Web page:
Arizona at it again: Education, age, and politics in immigration
Meanwhile polls show that the law requiring anyone to show identification that he/she is in the country legally is popular with the non-Hispanic population (see Washington Post). As a consequence, many Republicans are taking up the popular cause - midterm election are in November - and have or are planning to introduce similar restrictive legislation in eight states (see Arizona Republic).
But in some states, like Texas, where Republicans have some support among Hispanics, candidates running for governor or other state-wide office are running away from the issue. One Republican who sadly is abandoning support for comprehensive immigration reform and embracing the exclusionary Arizona law is John McCain (see Arizona Republic).
Why are Arizona whites afraid? The ultimate outcome of the immigration debate probably rests in demographics. One little tidbit of information in a report by the Brookings Institute, anticipating the 2010 Census, notes that in Arizona the population over 65 years old is 83 percent white, but that of those 18 years old and younger is only 43 percent white. And the disparity will only grow as the "baby boomers" begin drawing Social Security next year, and the schools and birth rates favor minorities. The Brookings report is interesting reading, revealing trends such as Hispanics and other immigrants going directly to the suburbs since 2000 (see NY Times).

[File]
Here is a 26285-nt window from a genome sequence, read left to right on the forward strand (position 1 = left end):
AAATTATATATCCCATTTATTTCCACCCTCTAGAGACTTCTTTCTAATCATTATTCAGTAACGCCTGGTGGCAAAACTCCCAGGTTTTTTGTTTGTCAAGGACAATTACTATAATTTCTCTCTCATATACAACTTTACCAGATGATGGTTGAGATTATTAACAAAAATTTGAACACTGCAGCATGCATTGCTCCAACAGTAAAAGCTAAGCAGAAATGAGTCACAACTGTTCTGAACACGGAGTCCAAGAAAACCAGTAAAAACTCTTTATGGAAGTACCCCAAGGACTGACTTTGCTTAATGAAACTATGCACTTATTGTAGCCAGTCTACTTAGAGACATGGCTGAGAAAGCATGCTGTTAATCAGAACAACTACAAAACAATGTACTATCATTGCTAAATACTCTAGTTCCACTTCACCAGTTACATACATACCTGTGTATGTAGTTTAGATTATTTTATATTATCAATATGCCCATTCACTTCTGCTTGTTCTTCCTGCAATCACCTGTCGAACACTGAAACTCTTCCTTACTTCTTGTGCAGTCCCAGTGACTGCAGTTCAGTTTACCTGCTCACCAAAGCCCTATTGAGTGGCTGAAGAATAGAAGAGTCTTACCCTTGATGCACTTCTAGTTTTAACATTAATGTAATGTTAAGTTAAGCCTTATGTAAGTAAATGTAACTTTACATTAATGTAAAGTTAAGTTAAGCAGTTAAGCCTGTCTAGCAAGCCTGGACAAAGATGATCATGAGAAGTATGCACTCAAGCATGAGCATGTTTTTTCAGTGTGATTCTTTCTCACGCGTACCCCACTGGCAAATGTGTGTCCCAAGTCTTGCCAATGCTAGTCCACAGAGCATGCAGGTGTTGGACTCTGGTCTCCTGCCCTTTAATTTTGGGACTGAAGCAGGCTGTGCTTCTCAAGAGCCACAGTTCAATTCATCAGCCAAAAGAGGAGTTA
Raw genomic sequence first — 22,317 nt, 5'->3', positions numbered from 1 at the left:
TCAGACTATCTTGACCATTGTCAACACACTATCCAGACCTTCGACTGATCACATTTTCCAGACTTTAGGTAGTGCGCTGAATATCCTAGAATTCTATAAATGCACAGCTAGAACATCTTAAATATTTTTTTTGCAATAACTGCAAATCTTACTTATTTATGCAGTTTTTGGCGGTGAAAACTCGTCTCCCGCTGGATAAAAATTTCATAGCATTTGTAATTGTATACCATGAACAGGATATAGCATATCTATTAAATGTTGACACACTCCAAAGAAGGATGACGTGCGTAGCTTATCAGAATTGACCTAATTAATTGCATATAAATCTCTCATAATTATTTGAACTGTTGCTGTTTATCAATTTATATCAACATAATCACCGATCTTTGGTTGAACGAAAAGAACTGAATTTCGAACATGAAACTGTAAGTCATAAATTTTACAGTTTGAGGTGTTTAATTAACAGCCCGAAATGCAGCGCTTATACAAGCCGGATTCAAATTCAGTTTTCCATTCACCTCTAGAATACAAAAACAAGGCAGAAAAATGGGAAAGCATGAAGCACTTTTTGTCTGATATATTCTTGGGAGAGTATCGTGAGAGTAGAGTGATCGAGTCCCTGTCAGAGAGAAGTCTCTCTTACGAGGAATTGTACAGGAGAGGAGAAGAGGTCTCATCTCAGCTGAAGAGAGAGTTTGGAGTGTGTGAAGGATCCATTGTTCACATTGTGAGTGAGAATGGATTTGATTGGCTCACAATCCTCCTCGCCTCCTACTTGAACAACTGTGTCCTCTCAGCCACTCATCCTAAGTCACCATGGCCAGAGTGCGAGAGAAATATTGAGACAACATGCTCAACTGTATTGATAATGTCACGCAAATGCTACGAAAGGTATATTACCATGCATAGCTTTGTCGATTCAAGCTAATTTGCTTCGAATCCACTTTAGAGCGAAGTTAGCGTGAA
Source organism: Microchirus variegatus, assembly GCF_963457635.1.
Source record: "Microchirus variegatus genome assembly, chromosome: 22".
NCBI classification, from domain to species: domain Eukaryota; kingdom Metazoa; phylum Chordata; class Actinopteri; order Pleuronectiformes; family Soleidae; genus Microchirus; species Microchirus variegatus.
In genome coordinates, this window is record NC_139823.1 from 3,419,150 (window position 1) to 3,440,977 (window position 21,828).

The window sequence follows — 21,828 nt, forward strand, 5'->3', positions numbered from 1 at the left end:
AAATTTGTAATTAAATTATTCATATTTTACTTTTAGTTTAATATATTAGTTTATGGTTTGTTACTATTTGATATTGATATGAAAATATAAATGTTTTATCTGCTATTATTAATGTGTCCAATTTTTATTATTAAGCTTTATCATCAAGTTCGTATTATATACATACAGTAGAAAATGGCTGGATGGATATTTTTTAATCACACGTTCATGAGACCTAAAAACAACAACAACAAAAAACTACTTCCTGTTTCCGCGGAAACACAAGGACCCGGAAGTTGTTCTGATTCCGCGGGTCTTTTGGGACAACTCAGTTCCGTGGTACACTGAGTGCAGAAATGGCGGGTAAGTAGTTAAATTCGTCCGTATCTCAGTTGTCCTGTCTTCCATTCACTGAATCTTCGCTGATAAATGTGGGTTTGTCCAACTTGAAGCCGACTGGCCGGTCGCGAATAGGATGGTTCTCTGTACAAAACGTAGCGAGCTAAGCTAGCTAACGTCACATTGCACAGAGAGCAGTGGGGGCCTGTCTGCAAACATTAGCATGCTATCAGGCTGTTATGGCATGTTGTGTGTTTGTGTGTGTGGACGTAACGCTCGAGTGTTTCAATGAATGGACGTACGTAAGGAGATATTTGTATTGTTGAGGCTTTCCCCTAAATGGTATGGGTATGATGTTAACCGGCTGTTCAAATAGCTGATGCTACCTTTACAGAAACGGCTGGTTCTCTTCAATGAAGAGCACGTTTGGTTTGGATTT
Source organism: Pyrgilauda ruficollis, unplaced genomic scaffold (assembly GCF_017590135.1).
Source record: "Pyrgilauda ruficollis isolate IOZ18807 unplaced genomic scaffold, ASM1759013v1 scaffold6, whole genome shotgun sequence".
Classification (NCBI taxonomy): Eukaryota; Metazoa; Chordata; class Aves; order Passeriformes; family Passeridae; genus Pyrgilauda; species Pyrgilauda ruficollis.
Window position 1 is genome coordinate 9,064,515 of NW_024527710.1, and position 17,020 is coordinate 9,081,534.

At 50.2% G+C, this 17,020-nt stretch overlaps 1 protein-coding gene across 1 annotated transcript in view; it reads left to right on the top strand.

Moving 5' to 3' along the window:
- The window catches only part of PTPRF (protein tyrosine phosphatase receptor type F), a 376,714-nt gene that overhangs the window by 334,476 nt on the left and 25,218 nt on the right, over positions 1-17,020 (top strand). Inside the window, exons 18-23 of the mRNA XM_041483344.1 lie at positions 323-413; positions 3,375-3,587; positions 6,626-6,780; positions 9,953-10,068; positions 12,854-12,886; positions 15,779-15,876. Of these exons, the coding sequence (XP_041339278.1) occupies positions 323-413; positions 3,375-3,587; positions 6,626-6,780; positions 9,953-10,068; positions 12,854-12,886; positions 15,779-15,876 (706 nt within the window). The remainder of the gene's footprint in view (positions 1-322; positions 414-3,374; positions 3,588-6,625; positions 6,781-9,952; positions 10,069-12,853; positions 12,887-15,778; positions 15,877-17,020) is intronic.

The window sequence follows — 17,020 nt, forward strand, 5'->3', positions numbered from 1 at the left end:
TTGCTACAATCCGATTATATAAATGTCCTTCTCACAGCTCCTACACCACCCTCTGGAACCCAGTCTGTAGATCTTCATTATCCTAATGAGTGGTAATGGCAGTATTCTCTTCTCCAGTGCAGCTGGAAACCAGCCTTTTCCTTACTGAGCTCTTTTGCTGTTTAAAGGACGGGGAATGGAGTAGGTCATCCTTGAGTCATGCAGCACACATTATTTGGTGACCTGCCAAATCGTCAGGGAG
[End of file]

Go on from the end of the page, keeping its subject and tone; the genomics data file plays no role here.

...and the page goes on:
Meanwhile, the critique of the Arizona law has gone international. A group of experts that report to the U.N. Human Rights Council in Geneva, Switzerland, have condemned the Arizona anti-immigration law pretty much it the same terms as the U.S critics. They have questions about "the compatibility [of the law] with relevant international human rights treaties to which the United States is a party" (see Reuters).